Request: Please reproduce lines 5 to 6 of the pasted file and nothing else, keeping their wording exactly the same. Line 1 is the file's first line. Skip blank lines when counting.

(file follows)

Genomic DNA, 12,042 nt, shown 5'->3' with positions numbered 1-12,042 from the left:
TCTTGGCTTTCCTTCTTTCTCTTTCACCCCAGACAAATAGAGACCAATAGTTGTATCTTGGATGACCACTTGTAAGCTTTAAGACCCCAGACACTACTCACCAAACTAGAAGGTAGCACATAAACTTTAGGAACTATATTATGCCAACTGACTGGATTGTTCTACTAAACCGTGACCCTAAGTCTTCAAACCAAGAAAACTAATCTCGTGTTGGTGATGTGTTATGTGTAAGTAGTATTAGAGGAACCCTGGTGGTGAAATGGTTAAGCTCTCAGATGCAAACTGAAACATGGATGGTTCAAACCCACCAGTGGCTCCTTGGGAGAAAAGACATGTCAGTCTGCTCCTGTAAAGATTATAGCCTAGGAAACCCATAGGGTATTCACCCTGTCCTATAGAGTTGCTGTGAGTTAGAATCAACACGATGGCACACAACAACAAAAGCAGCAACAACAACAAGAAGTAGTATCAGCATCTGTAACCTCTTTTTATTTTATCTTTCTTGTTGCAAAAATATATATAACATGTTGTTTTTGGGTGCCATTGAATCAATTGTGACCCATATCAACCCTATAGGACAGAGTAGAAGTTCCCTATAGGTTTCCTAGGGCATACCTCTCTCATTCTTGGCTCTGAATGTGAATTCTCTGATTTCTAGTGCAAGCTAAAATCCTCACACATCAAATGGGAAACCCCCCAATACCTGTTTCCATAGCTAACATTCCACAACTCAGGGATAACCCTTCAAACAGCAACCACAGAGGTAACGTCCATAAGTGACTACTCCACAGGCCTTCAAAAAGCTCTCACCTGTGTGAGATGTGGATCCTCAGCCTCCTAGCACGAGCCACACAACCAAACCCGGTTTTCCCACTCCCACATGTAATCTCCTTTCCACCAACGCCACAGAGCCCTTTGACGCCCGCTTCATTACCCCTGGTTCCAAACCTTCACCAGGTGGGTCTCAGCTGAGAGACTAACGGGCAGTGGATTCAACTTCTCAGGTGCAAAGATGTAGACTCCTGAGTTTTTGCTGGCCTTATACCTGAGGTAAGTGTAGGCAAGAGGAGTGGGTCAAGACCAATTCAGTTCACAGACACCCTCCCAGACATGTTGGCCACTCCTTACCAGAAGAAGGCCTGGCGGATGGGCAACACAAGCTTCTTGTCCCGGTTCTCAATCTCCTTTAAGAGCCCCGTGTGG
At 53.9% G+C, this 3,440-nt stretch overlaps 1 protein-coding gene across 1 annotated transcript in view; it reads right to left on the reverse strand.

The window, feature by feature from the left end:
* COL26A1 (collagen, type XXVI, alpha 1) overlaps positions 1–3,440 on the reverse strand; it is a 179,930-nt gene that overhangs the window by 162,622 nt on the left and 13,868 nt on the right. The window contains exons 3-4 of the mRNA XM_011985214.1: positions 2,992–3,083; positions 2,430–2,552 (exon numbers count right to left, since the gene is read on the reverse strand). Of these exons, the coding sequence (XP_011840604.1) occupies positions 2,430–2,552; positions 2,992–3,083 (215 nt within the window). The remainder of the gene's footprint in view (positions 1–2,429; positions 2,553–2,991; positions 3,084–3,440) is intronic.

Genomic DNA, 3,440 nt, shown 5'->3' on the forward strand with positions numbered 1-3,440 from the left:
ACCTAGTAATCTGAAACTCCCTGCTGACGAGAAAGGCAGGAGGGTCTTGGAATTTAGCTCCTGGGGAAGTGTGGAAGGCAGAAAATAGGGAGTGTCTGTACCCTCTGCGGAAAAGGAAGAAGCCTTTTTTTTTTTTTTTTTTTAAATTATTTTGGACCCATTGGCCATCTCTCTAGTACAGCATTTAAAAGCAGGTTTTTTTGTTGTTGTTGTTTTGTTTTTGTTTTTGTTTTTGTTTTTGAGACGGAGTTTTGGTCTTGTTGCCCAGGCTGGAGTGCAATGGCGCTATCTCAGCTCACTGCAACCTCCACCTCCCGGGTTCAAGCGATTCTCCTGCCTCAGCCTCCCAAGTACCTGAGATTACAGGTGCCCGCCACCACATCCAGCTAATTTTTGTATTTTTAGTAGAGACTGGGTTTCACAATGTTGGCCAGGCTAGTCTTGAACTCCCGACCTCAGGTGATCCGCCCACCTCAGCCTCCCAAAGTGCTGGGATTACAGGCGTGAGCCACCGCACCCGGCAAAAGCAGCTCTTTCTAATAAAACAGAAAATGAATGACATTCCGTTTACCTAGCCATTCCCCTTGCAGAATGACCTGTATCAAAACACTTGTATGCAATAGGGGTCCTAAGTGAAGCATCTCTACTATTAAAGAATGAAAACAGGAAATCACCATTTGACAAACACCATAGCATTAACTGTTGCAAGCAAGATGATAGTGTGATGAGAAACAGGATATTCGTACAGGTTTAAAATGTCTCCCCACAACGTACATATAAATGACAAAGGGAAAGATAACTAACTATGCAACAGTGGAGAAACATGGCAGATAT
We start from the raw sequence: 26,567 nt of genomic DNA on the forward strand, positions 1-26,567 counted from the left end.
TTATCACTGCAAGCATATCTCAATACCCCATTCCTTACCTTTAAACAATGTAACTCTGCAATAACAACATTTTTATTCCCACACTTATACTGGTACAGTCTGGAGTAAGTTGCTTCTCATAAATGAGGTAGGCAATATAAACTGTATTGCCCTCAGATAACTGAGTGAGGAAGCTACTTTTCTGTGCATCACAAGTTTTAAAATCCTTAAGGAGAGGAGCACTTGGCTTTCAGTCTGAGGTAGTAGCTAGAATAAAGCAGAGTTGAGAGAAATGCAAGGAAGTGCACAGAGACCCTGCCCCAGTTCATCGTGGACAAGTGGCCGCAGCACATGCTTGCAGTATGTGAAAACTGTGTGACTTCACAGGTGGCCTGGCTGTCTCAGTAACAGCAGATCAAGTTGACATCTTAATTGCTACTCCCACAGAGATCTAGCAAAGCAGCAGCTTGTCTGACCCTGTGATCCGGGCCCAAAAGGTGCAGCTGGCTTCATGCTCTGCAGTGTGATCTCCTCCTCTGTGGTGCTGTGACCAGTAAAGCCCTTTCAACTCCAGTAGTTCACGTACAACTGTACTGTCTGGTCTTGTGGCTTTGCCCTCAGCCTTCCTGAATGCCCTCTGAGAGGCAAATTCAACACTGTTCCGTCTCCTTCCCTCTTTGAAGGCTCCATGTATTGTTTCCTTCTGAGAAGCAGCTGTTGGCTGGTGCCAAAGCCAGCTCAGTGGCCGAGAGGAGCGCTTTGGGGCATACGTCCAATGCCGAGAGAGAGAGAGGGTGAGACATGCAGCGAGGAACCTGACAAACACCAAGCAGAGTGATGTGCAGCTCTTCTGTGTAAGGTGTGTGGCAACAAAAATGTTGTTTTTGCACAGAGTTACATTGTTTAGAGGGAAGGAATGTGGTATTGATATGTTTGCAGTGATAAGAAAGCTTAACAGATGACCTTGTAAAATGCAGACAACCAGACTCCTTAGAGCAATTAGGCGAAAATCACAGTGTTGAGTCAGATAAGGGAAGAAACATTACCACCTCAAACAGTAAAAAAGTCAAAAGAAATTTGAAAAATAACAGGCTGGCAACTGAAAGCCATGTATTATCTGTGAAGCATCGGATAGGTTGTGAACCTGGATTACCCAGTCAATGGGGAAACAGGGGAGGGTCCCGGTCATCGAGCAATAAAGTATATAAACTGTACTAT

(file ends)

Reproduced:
* COL26A1 (collagen, type XXVI, alpha 1) overlaps positions 1–3,440 on the reverse strand; it is a 179,930-nt gene that overhangs the window by 162,622 nt on the left and 13,868 nt on the right. The window contains exons 3-4 of the mRNA XM_011985214.1: positions 2,992–3,083; positions 2,430–2,552 (exon numbers count right to left, since the gene is read on the reverse strand). Of these exons, the coding sequence (XP_011840604.1) occupies positions 2,430–2,552; positions 2,992–3,083 (215 nt within the window). The remainder of the gene's footprint in view (positions 1–2,429; positions 2,553–2,991; positions 3,084–3,440) is intronic.

Genomic DNA, 3,440 nt, shown 5'->3' on the forward strand with positions numbered 1-3,440 from the left: